The drive thru, can’t really be good, can it?

Yesterday, I taped a segment for CBS (I am providing the link even though I look line a senior citizen). There are times I’m asked to do something in media and I pass either because of scheduling or if I feel it’s not in my area of expertise. Other times, the subject of a piece isn’t necessarily exciting but I agree to participate. My clients in PR remind me it’s good for the “brand” (which seems to be the business word of the moment). And then there are times a story is right in my nutrition strike zone.  Yesterday was a “strike zone” subject for me. The segment was based on an article entitled “Customers think about healthy food but order the opposite” The concept was that Americans say they want healthier menu items but continue to “double down” and order the artery cloggers.
One of the people points raised was that some people view eating out as a treat. “If I wanted to eat healthy I’s stay home” said one person interviewed clearly with no Foodtraining under her belt. While I understand (and help clients plan for) birthday dinners and special events, not every meal out can be “special”. The National Restaurant Association reported  “an average of one of five meals consumed by Americans-4.2 per week- is prepared in a commercial setting.” That figure sounds a little low to me but we still cannot have four treat meals a week and expect to maintain our weight. Most treat foods or temptations aren’t going anywhere. My suggestion is to keep treats to once a week.

The reporter then presented me with this scenario “sometimes you plan to have the salad but it comes time to order and the burger or the fries just sound so much better.” First, the restaurant is well aware of how scents and visuals can sway purchasing. Impulse decisions have derailed many determined salad scoffers. From fast food to fine dining all menus are available online.  Study before selecting. As I said on camera, you want to make your food decisions before you’re actually ordering.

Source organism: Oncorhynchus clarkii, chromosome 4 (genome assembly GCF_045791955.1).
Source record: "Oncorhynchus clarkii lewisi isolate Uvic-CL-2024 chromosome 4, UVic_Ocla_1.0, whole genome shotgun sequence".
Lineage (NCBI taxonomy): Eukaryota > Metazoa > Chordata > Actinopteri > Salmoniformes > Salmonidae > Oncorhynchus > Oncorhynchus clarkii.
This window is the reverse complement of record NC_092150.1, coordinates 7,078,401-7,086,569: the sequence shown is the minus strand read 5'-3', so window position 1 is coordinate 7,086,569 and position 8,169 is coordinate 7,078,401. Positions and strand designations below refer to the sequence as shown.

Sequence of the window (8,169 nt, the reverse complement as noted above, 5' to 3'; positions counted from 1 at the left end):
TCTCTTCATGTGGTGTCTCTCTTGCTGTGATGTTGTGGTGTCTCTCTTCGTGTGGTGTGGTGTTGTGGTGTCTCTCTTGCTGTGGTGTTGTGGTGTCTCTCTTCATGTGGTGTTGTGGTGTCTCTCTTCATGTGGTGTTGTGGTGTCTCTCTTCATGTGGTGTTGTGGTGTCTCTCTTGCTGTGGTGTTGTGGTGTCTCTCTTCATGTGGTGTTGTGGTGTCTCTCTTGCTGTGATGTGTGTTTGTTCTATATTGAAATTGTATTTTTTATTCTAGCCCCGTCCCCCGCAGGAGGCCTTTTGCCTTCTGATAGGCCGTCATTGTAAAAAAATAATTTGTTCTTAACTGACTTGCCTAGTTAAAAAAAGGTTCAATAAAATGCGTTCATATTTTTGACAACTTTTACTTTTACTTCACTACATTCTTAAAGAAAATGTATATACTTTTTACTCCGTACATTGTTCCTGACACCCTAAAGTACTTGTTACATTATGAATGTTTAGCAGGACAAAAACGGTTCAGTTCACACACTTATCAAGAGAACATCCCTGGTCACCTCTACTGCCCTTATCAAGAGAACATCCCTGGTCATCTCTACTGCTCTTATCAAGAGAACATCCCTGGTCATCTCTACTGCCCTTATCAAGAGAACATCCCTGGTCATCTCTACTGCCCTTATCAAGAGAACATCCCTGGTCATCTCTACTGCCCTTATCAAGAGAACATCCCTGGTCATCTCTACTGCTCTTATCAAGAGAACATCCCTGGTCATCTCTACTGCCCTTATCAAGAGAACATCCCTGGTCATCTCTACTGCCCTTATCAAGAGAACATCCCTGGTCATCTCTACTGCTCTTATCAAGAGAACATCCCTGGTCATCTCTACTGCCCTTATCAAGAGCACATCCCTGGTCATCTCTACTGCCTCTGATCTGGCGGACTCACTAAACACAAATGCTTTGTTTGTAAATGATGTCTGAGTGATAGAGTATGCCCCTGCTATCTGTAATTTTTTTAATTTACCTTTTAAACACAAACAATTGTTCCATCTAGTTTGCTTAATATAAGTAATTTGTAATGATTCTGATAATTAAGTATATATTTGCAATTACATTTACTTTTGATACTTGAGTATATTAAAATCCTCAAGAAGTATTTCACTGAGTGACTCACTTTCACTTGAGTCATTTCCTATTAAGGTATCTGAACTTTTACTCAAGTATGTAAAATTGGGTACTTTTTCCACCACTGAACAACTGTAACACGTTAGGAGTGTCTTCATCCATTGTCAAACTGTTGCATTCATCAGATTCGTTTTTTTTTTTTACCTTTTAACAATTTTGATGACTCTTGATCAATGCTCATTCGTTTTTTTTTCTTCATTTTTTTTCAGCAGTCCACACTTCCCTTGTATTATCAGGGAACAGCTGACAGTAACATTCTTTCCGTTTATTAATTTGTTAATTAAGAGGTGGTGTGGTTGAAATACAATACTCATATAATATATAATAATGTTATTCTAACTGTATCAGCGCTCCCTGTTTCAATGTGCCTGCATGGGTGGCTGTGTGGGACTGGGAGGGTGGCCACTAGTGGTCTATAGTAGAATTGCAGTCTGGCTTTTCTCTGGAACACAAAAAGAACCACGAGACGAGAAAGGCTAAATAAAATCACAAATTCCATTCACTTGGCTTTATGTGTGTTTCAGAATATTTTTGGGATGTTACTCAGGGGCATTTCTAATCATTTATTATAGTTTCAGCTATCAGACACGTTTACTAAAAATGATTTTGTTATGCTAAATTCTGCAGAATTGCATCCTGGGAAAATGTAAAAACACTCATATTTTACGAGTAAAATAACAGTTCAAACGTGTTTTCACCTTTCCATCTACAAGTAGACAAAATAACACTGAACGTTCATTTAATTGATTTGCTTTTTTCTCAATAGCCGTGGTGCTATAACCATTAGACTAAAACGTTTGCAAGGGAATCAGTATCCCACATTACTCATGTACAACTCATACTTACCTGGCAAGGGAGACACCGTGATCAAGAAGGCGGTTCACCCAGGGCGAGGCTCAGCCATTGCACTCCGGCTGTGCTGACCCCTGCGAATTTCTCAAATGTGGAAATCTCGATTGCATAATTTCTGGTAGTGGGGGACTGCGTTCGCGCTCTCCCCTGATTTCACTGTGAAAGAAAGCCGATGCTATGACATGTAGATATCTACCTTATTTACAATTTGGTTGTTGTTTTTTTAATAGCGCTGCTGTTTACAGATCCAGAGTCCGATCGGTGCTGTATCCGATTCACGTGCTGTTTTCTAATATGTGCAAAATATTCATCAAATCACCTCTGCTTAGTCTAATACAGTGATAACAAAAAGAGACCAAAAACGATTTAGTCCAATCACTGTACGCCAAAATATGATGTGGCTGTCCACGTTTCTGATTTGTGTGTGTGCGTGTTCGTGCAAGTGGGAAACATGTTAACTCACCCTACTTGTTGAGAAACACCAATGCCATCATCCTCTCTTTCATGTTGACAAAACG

In the original article, someone else said “I wouldn’t go to a fast food place if I wanted something healthy.” This was a good point. For one thing, fast food “heathly” items can sometimes seem like an afterthought. The brown lettuce or the icky packet of dressing isn’t all that appealing. Then the establishments say, “we tried healthy menus and they don’t sell.” Wendy’s is mentioned later in the article as one of the first to try to “go healthy” in the 80s “with a short-lived effort to sell tomato halves filled with cottage cheese and pineapple chunks on lettuce leaves.” The thought of eating that nauseates me.  The food has to taste good and I have to think if the R and D went into the healthy menu selections that goes into the fries, offerings would be different. I think Starbucks has done a great job with healthful items. They have their plain oatmeal and also an egg and spinach wrap. I’d have to check this but I believe they are both good sellers. As hokey as it sounds it’s important to order the healthy items. Restaurants listen to sales to drive decisions. You can vote for fresh food or you can vote for French fries.  What’s it going to be?
Do you order “skinny” or “fat” when you’re out to eat? Why do you think only 23% of Americans order healthier items? What do you think can change this?
Congratulations to Gina, Lisa, Kristin and Julie, the winners of our Tata Harper and Odacite’ giveaway.


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